Division 19 Movie Review

Written by Karin Crighton

Released by Uncork'd Entertainment

division 19 large

Written and directed by S. A. Halewood
93 minutes, 2017, Not Rated
Released on April 5th, 2019

Alison Doody as Neilsen
Linus Roache as Charles Lynden
Jamie Draven as Hardin Jones
Will Rothhaar as Nash

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In the year 2039, prisons make their operating costs by selling felons as entertainment. In order to combat overcrowding and satisfy a hungry marketplace, prison entertainment chair Neilsen has devised the ultimate plan: a town for felon rehabilitation where they can “earn” their way back to society. If only the cons weren’t playing with loaded dice that will make sure they never win.

I wish I could explain how long it took me to boil down this knotted storyline and formless plot to make that logline. Here’s a clue: I didn’t learn the felons were being pitted to lose their chances back until over an hour in. I didn’t even know who the main character was for the first 30 minutes.

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Screenwriter S. A. Halewood is a celebrated, BAFTA-nominated director, which is why I’m so confused at how this story plays out. A brilliant concept, Division 19 begins with the exploitation of convicts in prisons. Unbeknownst to them, their boxing matches are publicized for everyone to see…that and their cigarette brands, choices in denim, and even their showers are shown without their consent. Nash Jones (Will Rothhaar) is a cyber genius trying to disrupt the system by breaking into the federal reserves and private banks, all while working to spring his uber-popular felon brother Hardin (Jamie Draven) from jail before Hardin is shipped off to the sterling new community “Newtown”. There, he will be brainwashed (or chip-implanted, it is hard to tell) to win or lose obstacles and fights based on public influence. And there will be no chance of escape.

Again, it took me an hour to boil down this plot to the above paragraph. Interspersed like a parasitic vine within this story are two more threads. The first follows a businessman called Charles Lynden (Linus Roache), who’s mad about Nash, but I’m not sure how they’re directly connected. Then we have Neilsen (Alison Doody), the prison warden? Overseer? Programming director? Lynden knows her, but we don’t know how. And he’s mad about the private town because he doesn’t want to release the prisoners. But Neilsen doesn’t tell him she’s not, so I still don’t know why he’s upset. I also don’t understand why Neilsen seems to have a crush on Hardin. Also is Nash or Hardin the main character? How does the viewer counter change from 16 to 22 million viewers that fast? Who’s watching even? Why do we never see an audience or a single civilian? Why didn’t they reshoot any scenes where Draven forgot to do an American accent? And why is there a Parkour Police force? Yeah.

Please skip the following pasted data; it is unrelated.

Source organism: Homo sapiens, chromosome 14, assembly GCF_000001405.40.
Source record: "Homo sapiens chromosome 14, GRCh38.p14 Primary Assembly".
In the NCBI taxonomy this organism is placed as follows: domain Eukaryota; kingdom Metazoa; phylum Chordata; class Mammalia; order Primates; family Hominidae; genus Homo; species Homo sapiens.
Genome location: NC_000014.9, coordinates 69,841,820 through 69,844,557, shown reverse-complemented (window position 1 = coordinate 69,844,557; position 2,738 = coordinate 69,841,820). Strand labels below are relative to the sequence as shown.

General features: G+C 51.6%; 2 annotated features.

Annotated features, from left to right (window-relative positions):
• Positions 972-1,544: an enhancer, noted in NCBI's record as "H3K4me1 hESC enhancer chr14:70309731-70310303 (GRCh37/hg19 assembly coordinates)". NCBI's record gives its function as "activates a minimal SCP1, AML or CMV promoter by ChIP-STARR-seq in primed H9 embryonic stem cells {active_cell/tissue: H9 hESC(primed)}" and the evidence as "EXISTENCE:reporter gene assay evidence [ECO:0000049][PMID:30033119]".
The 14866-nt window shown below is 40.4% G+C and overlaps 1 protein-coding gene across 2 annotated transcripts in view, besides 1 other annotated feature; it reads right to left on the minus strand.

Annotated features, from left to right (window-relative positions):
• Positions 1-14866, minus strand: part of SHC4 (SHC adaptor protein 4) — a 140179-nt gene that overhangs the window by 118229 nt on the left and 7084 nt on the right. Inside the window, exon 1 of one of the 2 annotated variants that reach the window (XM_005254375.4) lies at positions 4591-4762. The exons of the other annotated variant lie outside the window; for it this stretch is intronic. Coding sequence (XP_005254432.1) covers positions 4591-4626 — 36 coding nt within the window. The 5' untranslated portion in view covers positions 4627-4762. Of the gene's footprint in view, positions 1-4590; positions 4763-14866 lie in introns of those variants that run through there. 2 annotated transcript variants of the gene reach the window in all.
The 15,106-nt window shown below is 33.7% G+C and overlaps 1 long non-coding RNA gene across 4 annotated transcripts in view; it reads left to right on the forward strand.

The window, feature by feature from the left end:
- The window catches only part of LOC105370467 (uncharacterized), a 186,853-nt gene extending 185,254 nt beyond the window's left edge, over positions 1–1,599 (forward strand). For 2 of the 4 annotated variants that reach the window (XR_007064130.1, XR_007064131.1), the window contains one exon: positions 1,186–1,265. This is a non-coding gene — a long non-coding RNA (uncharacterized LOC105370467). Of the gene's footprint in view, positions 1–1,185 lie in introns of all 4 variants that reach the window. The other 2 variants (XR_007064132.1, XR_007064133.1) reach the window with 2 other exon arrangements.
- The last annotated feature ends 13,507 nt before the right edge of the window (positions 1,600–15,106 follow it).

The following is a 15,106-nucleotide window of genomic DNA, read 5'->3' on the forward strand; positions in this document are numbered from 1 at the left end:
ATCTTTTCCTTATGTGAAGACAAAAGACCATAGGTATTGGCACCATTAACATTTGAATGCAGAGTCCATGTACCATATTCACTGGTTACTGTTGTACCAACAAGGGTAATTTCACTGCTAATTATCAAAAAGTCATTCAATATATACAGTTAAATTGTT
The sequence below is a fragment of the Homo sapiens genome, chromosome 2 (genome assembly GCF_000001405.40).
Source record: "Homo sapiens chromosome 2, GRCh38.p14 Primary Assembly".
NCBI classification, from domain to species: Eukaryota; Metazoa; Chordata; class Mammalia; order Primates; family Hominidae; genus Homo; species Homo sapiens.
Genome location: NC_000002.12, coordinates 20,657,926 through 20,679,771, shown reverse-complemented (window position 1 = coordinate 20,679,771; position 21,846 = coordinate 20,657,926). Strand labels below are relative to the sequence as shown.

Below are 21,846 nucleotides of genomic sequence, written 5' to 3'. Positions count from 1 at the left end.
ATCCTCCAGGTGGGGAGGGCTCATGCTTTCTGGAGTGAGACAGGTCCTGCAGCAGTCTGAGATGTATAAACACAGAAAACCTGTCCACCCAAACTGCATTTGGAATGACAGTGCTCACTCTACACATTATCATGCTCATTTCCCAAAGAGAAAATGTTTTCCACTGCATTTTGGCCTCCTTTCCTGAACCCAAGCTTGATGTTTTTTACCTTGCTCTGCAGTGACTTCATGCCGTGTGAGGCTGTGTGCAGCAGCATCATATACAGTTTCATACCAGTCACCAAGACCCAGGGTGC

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This is an ambitious plot that would have benefited from crisp editing, a strict proofreader, and creative action sequences. The cinematography is beautiful, and I'll give you that the lighting moody and poetic. Linus Roache gives an excellent performance, and we get an entertaining one from Jennifer Soo as Neilsen’s hammy assistant George. But the amount of information we are just told rather than shown makes the film lackluster and baffling. We literally never see Nash hack a single thing. I can’t remember him touching a keyboard. We only see them parkouring over building roofs and suddenly we’re told he robbed a bank. Nash is inside Newtown, then suddenly Hardin has him in a car and we’re told they escaped. The main cast have no actions to play, only a mood, which wears thin very quickly.

Division 19 wants to make a point desperately, taking itself so seriously that it doesn’t let the viewer have any fun either. A messy collection of angry white boys in basements, villains with British accents, and conversations that confuse rather than conclude, Division 19 is just a beautiful waste of time.

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Movie: onestar Cover

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